The Gig Life
Back in 2004, Mark Steiner ran a Springfield-based talent booking agency. He made a living finding gigs for big national artists and other well-known performers.
But this work came with a constant distraction. Each day his inbox would fill with messages from locals wanting help booking entertainment for weddings, birthday parties and small corporate events.
“That was not what I was doing,” he said. “I was booking established performers, celebrities, national touring acts.”
What started as an annoyance eventually became an inspiration for a new business. Steiner called up his friend Steve Tetrault, a web designer, and together they developed a site to serve as a digital marketplace where any performer — whether well- known or unknown — could make a listing and book gigs.
“That site is what took off, and here we are today,” said Steiner, who is now CEO of the booming GigSalad website. “I folded my talent agency into GigSalad back in 2011 and have been making my living ever since doing this.”
Like other digital marketplaces — Uber, Airbnb, Upwork, Fiverr — GigSalad needs few tangible assets and has a small core staff. Without geographical limits, the company has expanded rapidly.
GigSalad appeals to users because it offers a large supply of talent that is easily accessed and organized. Simple and secure payment systems keep things safe, while ratings and reviews help ensure quality.
While some startups face significant direct competition (Uber’s ride-sharing versus the traditional taxi service, for example), there wasn’t much filling the vacuum of GigSalad’s niche market. After its official launch in January of 2007, the site quickly took on a life of its own.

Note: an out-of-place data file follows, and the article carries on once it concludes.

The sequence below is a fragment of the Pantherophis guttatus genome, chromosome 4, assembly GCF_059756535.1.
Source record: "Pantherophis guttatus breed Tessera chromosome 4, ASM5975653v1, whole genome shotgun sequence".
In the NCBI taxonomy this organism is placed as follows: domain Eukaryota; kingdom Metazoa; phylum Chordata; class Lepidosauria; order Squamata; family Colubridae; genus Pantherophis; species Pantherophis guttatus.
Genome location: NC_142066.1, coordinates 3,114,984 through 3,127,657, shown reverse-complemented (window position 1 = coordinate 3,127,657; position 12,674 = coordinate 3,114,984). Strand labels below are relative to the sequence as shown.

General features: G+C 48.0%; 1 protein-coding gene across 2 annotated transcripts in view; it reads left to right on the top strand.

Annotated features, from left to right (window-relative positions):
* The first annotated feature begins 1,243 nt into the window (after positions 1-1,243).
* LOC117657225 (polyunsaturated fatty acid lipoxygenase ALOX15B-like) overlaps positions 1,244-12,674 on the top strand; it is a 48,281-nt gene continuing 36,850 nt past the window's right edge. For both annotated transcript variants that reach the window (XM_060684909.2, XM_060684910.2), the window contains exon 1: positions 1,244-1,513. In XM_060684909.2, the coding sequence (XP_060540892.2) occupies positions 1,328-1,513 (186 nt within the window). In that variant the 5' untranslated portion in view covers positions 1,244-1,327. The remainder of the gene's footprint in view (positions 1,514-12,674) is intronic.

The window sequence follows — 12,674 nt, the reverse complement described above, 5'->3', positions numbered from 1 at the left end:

“We primed the pump by going to friends, local people that I knew, artists I thought were maybe looking for a little ‘oomph’ in their career. I told them what I was doing and offered to give them placement on there,” Steiner recalled.
After a successful launch, GigSalad’s rapid expansion was mainly fueled by two things: search engine optimization and word-of-mouth.
“We don’t have a sales team. We’ve never made an outbound call. We’ve never sent an email to say, ‘Hey, come consider GigSalad,’” said Steiner.
Initially, the site profited by charging fees for its services. Eventually GigSalad switched to a “freemium model” with tiered pricing. Today, basic access is free but paid levels unlock additional features. The switch boosted the company’s membership, as did adding more event-related categories such as photographers, florists and cake decorators.
Every month, 2,000 to 3,000 new people join the platform and 30,000 to 40,000 new event planners use it. In 2017, GigSalad won a Missouri Chamber Fast Track Award, which is presented to the fastest-growing businesses in the state.
Early on, the company grew from the two founders to a handful of people working around Steiner’s kitchen table. Today, the GigSalad staff includes 27 employees spread across its headquarters in Springfield and a tech development office in Wilmington, North Carolina.